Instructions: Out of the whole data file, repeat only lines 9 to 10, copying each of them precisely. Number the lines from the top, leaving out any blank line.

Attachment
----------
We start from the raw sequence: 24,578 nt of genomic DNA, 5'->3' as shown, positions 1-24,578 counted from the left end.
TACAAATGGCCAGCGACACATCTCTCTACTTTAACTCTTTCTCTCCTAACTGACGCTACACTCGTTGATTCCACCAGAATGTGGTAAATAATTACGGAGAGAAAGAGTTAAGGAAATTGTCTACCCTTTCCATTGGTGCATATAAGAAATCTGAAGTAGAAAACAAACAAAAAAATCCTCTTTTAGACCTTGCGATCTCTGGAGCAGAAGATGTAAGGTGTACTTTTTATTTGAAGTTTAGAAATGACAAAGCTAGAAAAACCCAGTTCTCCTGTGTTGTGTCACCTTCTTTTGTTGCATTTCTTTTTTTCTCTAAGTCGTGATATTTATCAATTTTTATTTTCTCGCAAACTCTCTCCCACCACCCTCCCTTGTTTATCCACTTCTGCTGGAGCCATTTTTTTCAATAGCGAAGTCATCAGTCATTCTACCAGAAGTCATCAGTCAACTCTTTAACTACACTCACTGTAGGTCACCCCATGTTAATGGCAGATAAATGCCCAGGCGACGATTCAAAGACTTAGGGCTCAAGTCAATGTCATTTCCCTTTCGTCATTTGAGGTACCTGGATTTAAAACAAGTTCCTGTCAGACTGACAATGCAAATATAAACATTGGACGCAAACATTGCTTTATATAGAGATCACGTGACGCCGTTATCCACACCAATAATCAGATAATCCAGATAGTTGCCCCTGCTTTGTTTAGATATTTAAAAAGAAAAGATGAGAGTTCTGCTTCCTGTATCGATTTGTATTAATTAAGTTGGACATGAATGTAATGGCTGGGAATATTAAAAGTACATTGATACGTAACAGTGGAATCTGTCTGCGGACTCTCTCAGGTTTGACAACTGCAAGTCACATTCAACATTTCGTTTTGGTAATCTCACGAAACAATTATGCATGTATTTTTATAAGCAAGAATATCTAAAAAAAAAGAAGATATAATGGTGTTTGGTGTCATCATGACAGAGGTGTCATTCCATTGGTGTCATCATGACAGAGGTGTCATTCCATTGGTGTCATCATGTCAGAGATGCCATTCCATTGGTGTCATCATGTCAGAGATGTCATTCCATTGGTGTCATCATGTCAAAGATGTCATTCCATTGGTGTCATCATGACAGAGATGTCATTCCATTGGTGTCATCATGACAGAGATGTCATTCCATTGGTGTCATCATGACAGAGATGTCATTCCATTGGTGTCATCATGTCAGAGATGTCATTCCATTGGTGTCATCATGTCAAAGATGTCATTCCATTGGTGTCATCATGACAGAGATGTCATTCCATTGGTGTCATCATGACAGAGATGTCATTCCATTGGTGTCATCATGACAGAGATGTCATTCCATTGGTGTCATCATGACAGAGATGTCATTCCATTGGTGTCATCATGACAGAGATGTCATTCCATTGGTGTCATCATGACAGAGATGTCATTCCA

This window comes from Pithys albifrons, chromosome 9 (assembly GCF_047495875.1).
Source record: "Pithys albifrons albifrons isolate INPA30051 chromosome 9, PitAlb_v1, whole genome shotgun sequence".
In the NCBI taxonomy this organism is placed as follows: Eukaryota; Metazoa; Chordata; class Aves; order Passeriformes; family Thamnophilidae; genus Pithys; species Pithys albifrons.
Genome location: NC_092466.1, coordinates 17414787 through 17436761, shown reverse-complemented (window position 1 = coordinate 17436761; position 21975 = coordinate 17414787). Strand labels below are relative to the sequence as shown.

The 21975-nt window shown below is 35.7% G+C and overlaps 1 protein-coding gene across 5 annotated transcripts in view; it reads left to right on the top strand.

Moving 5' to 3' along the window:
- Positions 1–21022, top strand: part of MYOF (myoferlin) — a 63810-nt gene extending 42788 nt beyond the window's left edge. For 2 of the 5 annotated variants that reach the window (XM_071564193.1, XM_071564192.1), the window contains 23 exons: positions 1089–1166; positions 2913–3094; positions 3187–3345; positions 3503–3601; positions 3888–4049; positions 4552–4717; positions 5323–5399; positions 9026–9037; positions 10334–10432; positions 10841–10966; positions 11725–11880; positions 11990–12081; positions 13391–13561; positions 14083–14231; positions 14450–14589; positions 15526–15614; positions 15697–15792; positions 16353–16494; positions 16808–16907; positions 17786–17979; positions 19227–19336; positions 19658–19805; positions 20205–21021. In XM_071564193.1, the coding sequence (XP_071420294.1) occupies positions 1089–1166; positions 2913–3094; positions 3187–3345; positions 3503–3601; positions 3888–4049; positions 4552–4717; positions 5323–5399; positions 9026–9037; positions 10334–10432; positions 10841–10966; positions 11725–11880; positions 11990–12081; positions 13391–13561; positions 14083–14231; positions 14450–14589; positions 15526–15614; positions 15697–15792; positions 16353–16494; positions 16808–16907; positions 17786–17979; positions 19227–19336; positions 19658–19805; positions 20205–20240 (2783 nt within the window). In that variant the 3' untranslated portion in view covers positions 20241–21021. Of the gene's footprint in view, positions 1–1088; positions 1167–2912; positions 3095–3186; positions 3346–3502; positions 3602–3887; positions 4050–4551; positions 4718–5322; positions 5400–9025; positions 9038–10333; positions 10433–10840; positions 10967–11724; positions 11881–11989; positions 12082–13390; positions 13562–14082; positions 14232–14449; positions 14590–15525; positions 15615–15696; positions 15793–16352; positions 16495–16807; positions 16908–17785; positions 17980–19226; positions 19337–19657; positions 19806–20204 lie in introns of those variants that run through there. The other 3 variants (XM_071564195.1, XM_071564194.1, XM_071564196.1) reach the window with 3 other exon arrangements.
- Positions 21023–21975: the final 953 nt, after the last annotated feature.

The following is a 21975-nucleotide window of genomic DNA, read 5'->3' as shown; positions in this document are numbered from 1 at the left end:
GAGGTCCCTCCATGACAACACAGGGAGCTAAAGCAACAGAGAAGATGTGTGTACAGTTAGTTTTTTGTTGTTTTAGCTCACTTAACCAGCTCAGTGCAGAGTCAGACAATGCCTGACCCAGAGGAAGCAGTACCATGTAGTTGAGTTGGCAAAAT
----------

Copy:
- Positions 1–21022, top strand: part of MYOF (myoferlin) — a 63810-nt gene extending 42788 nt beyond the window's left edge. For 2 of the 5 annotated variants that reach the window (XM_071564193.1, XM_071564192.1), the window contains 23 exons: positions 1089–1166; positions 2913–3094; positions 3187–3345; positions 3503–3601; positions 3888–4049; positions 4552–4717; positions 5323–5399; positions 9026–9037; positions 10334–10432; positions 10841–10966; positions 11725–11880; positions 11990–12081; positions 13391–13561; positions 14083–14231; positions 14450–14589; positions 15526–15614; positions 15697–15792; positions 16353–16494; positions 16808–16907; positions 17786–17979; positions 19227–19336; positions 19658–19805; positions 20205–21021. In XM_071564193.1, the coding sequence (XP_071420294.1) occupies positions 1089–1166; positions 2913–3094; positions 3187–3345; positions 3503–3601; positions 3888–4049; positions 4552–4717; positions 5323–5399; positions 9026–9037; positions 10334–10432; positions 10841–10966; positions 11725–11880; positions 11990–12081; positions 13391–13561; positions 14083–14231; positions 14450–14589; positions 15526–15614; positions 15697–15792; positions 16353–16494; positions 16808–16907; positions 17786–17979; positions 19227–19336; positions 19658–19805; positions 20205–20240 (2783 nt within the window). In that variant the 3' untranslated portion in view covers positions 20241–21021. Of the gene's footprint in view, positions 1–1088; positions 1167–2912; positions 3095–3186; positions 3346–3502; positions 3602–3887; positions 4050–4551; positions 4718–5322; positions 5400–9025; positions 9038–10333; positions 10433–10840; positions 10967–11724; positions 11881–11989; positions 12082–13390; positions 13562–14082; positions 14232–14449; positions 14590–15525; positions 15615–15696; positions 15793–16352; positions 16495–16807; positions 16908–17785; positions 17980–19226; positions 19337–19657; positions 19806–20204 lie in introns of those variants that run through there. The other 3 variants (XM_071564195.1, XM_071564194.1, XM_071564196.1) reach the window with 3 other exon arrangements.
- Positions 21023–21975: the final 953 nt, after the last annotated feature.